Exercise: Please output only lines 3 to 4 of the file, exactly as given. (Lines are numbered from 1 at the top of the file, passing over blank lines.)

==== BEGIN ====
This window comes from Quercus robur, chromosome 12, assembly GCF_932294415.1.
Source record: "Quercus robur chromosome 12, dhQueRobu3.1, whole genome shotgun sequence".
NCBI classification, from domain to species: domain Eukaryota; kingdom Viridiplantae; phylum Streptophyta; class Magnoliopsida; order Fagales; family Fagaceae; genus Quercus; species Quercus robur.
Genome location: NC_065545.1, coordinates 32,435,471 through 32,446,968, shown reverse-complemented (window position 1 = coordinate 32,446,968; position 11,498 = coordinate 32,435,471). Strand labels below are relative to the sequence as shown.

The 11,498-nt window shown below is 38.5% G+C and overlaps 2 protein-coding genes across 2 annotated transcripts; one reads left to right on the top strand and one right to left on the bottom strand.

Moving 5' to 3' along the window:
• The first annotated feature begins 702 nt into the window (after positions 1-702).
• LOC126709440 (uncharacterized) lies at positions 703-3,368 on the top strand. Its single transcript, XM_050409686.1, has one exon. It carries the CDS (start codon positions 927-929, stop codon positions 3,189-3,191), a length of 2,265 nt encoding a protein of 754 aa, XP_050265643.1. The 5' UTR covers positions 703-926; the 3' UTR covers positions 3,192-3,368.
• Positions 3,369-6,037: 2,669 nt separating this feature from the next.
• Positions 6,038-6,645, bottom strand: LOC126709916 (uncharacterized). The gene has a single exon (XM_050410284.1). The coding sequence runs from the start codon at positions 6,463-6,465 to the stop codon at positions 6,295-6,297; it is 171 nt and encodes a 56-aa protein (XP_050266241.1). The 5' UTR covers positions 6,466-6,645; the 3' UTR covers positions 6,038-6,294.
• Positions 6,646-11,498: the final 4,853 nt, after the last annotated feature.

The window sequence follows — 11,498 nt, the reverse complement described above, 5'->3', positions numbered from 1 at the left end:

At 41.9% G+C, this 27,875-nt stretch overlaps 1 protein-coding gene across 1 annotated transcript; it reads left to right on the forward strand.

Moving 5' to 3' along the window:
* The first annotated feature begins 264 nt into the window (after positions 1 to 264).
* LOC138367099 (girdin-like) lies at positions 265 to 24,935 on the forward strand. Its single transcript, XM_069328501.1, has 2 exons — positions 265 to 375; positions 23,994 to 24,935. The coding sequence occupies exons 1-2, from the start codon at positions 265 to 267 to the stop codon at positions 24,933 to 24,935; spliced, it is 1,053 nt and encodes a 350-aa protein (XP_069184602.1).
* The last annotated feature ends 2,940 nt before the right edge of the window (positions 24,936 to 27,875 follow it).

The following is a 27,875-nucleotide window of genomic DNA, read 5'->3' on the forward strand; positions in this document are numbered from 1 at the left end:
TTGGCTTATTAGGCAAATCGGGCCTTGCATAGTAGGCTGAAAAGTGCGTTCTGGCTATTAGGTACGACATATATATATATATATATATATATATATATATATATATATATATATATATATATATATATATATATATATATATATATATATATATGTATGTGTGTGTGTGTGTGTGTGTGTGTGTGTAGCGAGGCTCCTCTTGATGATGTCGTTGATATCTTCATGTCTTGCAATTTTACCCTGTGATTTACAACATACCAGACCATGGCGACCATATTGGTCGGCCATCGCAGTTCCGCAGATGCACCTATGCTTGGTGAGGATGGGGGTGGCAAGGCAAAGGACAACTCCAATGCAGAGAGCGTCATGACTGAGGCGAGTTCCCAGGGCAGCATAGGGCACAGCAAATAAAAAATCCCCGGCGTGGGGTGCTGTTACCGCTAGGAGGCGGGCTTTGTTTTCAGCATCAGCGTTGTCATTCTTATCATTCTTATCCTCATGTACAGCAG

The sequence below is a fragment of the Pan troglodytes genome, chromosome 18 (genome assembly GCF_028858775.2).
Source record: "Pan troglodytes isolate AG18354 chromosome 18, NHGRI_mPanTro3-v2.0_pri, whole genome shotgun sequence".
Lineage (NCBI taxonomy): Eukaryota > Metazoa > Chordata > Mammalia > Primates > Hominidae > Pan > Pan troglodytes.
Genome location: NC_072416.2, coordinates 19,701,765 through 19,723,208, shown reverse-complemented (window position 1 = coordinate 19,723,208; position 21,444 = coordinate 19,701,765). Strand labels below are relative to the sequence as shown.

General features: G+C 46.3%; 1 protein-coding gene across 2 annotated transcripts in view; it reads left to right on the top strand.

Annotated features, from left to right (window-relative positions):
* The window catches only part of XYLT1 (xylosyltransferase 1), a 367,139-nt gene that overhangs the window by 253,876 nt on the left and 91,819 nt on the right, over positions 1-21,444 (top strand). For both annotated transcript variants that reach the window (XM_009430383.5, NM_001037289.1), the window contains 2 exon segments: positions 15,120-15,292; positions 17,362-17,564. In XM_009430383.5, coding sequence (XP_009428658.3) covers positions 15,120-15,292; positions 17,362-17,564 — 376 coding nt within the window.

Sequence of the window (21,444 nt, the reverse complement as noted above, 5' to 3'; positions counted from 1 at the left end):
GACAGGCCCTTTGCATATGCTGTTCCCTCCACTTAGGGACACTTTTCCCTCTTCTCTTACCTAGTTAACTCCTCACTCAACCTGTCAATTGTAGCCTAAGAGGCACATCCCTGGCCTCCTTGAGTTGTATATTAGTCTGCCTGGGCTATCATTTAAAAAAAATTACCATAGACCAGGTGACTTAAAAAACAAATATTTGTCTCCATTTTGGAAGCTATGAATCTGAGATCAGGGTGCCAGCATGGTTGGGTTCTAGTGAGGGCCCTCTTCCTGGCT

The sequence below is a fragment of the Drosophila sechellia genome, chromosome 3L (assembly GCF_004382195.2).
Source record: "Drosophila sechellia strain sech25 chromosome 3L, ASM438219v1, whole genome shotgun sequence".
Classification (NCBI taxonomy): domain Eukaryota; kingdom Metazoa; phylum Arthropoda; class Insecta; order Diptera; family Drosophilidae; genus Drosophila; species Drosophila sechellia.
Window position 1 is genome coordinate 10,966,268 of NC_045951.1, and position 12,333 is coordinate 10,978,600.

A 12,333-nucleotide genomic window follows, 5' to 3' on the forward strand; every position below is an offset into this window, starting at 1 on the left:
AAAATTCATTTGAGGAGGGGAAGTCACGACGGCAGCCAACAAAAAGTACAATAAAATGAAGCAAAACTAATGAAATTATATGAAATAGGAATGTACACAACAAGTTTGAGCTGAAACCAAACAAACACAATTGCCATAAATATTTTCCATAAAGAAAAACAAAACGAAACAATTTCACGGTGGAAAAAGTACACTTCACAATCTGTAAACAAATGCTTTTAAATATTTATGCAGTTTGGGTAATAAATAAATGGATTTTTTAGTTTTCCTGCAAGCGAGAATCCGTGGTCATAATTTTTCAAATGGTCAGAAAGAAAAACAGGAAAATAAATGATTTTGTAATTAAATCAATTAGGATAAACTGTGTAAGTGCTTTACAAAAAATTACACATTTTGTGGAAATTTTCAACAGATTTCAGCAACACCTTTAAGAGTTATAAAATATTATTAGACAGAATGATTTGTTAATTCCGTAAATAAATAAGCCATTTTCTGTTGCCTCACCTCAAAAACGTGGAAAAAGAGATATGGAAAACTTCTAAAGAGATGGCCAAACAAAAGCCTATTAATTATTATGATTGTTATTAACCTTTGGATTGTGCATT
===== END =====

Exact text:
NCBI classification, from domain to species: domain Eukaryota; kingdom Viridiplantae; phylum Streptophyta; class Magnoliopsida; order Fagales; family Fagaceae; genus Quercus; species Quercus robur.
Genome location: NC_065545.1, coordinates 32,435,471 through 32,446,968, shown reverse-complemented (window position 1 = coordinate 32,446,968; position 11,498 = coordinate 32,435,471). Strand labels below are relative to the sequence as shown.